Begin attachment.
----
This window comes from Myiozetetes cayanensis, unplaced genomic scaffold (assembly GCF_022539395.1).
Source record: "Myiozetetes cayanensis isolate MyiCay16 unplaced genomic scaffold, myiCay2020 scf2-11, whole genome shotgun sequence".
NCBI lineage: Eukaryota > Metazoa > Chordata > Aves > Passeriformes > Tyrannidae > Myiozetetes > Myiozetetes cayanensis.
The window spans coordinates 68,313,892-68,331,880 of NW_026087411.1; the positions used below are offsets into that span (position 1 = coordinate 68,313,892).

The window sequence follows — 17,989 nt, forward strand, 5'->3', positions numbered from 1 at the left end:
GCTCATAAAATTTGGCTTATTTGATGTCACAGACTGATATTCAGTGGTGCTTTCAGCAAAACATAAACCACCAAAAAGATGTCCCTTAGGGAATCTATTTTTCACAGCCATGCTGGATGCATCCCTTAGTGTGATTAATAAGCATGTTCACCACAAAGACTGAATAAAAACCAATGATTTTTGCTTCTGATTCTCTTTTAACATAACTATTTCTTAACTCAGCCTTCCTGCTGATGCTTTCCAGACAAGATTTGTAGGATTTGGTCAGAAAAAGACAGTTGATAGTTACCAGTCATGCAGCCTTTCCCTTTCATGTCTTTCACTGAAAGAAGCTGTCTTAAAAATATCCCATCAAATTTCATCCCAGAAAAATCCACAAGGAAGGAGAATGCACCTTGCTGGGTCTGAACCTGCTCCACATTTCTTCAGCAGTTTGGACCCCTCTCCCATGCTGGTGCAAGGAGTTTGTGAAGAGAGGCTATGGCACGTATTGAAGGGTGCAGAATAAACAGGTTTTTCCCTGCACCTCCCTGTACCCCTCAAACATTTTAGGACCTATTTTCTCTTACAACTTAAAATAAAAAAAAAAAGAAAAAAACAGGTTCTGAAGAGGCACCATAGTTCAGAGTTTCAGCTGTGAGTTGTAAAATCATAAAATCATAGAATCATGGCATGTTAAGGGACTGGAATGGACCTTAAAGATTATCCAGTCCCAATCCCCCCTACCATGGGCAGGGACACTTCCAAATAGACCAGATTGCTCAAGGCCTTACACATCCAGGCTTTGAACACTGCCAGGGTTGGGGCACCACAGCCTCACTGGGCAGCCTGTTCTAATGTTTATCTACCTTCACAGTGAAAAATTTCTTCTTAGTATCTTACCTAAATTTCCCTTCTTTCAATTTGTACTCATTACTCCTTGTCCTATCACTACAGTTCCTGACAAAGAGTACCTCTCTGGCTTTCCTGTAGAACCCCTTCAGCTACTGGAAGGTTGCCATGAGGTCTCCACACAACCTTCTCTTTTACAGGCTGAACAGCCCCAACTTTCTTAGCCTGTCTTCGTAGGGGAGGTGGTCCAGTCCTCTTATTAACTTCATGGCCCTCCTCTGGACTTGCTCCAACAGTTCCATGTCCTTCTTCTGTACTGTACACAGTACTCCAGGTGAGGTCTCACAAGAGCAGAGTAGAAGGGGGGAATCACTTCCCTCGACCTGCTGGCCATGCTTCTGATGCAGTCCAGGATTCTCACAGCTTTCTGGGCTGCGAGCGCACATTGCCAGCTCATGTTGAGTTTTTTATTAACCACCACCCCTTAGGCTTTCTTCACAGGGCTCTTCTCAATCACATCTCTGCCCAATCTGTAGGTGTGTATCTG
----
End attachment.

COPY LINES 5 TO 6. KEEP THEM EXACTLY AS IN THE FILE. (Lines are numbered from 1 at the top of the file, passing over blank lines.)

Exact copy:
The window sequence follows — 17,989 nt, forward strand, 5'->3', positions numbered from 1 at the left end:
GCTCATAAAATTTGGCTTATTTGATGTCACAGACTGATATTCAGTGGTGCTTTCAGCAAAACATAAACCACCAAAAAGATGTCCCTTAGGGAATCTATTTTTCACAGCCATGCTGGATGCATCCCTTAGTGTGATTAATAAGCATGTTCACCACAAAGACTGAATAAAAACCAATGATTTTTGCTTCTGATTCTCTTTTAACATAACTATTTCTTAACTCAGCCTTCCTGCTGATGCTTTCCAGACAAGATTTGTAGGATTTGGTCAGAAAAAGACAGTTGATAGTTACCAGTCATGCAGCCTTTCCCTTTCATGTCTTTCACTGAAAGAAGCTGTCTTAAAAATATCCCATCAAATTTCATCCCAGAAAAATCCACAAGGAAGGAGAATGCACCTTGCTGGGTCTGAACCTGCTCCACATTTCTTCAGCAGTTTGGACCCCTCTCCCATGCTGGTGCAAGGAGTTTGTGAAGAGAGGCTATGGCACGTATTGAAGGGTGCAGAATAAACAGGTTTTTCCCTGCACCTCCCTGTACCCCTCAAACATTTTAGGACCTATTTTCTCTTACAACTTAAAATAAAAAAAAAAAGAAAAAAACAGGTTCTGAAGAGGCACCATAGTTCAGAGTTTCAGCTGTGAGTTGTAAAATCATAAAATCATAGAATCATGGCATGTTAAGGGACTGGAATGGACCTTAAAGATTATCCAGTCCCAATCCCCCCTACCATGGGCAGGGACACTTCCAAATAGACCAGATTGCTCAAGGCCTTACACATCCAGGCTTTGAACACTGCCAGGGTTGGGGCACCACAGCCTCACTGGGCAGCCTGTTCTAATGTTTATCTACCTTCACAGTGAAAAATTTCTTCTTAGTATCTTACCTAAATTTCCCTTCTTTCAATTTGTACTCATTACTCCTTGTCCTATCACTACAGTTCCTGACAAAGAGTACCTCTCTGGCTTTCCTGTAGAACCCCTTCAGCTACTGGAAGGTTGCCATGAGGTCTCCACACAACCTTCTCTTTTACAGGCTGAACAGCCCCAACTTTCTTAGCCTGTCTTCGTAGGGGAGGTGGTCCAGTCCTCTTATTAACTTCATGGCCCTCCTCTGGACTTGCTCCAACAGTTCCATGTCCTTCTTCTGTACTGTACACAGTACTCCAGGTGAGGTCTCACAAGAGCAGAGTAGAAGGGGGGAATCACTTCCCTCGACCTGCTGGCCATGCTTCTGATGCAGTCCAGGATTCTCACAGCTTTCTGGGCTGCGAGCGCACATTGCCAGCTCATGTTGAGTTTTTTATTAACCACCACCCCTTAGGCTTTCTTCACAGGGCTCTTCTCAATCACATCTCTGCCCAATCTGTAGGTGTGTATCTG